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In QFT a polynomial (of degree >2) in the fields is said to be an interaction term, Ex.: $\lambda\phi^4$.

Question

Is it possible to give an interpretation to terms like $\frac{1}{\phi^n}$? (for $n\in\mathbb{N}$)

Cheers

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  • $\begingroup$ Make a lattice, and do a Monte-Carlo, and then all the issues of renormalization go away at finite lattice spacing, and you can understand all the field potential terms immediately. $\endgroup$
    – Ron Maimon
    Nov 8, 2012 at 18:35
  • $\begingroup$ @RonMaimon: But then you have to explain why your results are independent of the lattice chosen, and the renormalization issues reappear in full complexity. $\endgroup$ Nov 8, 2012 at 18:50
  • $\begingroup$ @ArnoldNeumaier: Yes, of course, but they are obvious then. $\endgroup$
    – Ron Maimon
    Nov 8, 2012 at 19:16

2 Answers 2

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In principle, yes, but only if the expectation value of $\phi$ is nonzero, so $\phi$ would immediately be shifted. Moreover, the result would be badly nonrenormalizable, so nobody is using such terms.

An important case of a nonpolynomial interaction that received considerable attention in 1+1D is the interaction $\sin\phi(x)$ of the sine-Gordon model http://en.wikipedia.org/wiki/Sine-Gordon#Quantum_version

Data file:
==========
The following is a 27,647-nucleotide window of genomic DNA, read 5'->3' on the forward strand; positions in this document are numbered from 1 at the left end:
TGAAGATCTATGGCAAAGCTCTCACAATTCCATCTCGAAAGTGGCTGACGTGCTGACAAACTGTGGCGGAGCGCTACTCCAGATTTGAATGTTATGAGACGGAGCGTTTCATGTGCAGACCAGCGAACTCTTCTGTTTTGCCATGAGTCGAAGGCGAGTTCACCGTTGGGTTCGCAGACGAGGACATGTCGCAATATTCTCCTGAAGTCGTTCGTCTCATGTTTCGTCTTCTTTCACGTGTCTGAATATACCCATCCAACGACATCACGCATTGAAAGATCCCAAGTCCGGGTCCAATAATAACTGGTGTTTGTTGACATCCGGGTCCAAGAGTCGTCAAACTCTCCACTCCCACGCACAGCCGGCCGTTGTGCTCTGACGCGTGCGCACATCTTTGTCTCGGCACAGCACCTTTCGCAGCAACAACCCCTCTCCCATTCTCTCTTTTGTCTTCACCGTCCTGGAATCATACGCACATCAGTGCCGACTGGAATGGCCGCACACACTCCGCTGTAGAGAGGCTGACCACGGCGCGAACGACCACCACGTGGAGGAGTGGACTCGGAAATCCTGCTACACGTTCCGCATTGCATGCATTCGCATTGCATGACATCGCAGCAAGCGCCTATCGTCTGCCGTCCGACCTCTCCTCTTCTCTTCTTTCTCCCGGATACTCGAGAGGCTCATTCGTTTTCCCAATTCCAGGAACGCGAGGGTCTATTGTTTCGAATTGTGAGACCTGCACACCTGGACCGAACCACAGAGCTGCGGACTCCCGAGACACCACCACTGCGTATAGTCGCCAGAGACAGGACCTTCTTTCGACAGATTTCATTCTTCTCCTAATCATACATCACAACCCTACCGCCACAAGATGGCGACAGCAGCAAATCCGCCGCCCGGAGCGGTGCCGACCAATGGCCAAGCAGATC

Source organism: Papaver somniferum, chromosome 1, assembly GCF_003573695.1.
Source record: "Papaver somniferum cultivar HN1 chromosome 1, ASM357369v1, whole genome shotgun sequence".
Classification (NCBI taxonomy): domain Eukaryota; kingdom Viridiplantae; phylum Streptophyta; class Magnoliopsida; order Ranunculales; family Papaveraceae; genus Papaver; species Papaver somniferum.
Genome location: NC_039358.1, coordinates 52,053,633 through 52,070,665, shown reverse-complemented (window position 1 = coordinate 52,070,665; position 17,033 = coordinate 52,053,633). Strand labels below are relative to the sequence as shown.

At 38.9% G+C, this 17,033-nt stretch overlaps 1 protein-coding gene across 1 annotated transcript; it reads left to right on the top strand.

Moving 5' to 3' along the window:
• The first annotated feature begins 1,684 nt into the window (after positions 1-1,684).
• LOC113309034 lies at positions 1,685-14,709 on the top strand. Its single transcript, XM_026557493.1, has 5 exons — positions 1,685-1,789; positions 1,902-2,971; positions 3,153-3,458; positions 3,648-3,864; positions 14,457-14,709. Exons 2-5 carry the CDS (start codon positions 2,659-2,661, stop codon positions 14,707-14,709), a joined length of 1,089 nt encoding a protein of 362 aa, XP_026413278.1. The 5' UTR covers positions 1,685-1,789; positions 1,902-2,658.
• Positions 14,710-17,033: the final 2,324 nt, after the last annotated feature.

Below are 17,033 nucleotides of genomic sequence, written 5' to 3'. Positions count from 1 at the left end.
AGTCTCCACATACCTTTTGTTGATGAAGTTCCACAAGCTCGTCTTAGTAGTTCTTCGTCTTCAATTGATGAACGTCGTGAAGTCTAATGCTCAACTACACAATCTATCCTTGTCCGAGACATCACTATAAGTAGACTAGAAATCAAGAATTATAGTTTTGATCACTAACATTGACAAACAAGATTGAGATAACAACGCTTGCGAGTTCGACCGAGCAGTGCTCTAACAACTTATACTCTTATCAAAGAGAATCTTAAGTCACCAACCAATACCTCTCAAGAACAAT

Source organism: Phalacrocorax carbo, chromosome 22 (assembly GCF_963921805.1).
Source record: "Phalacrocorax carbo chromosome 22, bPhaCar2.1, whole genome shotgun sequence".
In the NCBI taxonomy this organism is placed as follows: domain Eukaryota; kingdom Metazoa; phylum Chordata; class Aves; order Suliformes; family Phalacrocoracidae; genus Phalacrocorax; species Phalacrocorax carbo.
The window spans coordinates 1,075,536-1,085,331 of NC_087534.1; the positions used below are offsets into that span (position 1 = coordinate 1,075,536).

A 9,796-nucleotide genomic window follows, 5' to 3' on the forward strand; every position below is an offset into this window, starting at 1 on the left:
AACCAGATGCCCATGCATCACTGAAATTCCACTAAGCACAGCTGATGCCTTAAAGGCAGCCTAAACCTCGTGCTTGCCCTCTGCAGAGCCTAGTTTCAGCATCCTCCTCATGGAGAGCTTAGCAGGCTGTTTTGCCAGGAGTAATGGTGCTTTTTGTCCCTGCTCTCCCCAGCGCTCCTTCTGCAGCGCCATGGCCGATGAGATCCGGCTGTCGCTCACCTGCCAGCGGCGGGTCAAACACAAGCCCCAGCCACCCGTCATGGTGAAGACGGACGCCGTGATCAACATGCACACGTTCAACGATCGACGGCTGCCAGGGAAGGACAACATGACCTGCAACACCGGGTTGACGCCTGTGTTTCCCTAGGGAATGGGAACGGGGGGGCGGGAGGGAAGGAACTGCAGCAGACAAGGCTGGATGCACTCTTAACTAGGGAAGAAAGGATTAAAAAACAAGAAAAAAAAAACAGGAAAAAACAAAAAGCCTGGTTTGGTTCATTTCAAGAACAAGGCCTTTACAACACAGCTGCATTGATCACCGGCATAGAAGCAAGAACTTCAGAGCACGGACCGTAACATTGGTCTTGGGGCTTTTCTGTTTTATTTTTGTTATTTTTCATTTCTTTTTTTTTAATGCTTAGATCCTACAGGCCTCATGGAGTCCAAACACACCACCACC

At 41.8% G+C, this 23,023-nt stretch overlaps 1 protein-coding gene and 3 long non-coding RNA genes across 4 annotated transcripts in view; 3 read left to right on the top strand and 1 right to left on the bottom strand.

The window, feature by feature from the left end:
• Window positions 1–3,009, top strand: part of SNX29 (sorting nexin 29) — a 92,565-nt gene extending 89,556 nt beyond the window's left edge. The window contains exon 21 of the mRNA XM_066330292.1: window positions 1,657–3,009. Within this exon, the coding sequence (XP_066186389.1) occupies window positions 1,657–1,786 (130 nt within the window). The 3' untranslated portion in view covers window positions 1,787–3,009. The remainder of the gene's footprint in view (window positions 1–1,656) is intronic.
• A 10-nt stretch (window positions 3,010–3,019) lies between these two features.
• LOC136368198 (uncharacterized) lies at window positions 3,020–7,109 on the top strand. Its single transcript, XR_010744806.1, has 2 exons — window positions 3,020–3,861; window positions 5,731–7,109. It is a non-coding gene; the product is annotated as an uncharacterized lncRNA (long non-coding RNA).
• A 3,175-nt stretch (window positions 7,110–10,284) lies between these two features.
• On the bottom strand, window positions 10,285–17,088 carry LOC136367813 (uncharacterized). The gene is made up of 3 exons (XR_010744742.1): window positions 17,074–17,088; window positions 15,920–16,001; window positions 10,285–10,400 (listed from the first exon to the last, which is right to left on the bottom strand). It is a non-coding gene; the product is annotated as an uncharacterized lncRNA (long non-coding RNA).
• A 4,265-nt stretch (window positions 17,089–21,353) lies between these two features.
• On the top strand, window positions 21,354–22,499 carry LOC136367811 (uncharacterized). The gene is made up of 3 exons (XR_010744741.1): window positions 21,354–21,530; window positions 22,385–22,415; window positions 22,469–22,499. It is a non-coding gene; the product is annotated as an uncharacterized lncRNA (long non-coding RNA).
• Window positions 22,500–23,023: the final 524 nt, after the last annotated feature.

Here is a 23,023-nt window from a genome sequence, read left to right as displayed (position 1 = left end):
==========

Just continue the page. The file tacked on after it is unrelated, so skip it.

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  • $\begingroup$ Could you in principle have something like $1/(1-\phi)$ which then would just result in a simple power series expansion? $\endgroup$
    – Lagerbaer
    Nov 8, 2012 at 18:18
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    $\begingroup$ @Lagerbaer: yes, though the renormalizability issue remains. An important case of nonpolynomial interactions that received considerable attention in 1+1D is the sine-Gordon model en.wikipedia.org/wiki/Sine-Gordon#Quantum_version $\endgroup$ Nov 8, 2012 at 18:29
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As Arnold Neumaier points out, the particle interpretation is not very good.

Another problem: The interaction $V(\phi,x) = 1/\phi^n(x)$ isn't stable if $n$ is odd. This energy isn't bounded below. You can try to fix this by setting $V(\phi,x) = 1/|\phi|^n(x)$, but there's still a kind of stability problem. The minimum of this potential is at $\phi(x) = \infty$, so if you start in the naive vacuum, you'll generate a huge expectation value.

If you put this theory on a lattice, you'll see the magic of effective field theory in action: The expectation values of observables whose support is large relative to the lattice spacing will be governed by an effective field theory with polynomial interactions. You'll find you could have computed these expectation values just as well by assuming that the lattice theory was renormalizable, with coefficients gotten by matching the input and output of renormalization flow.

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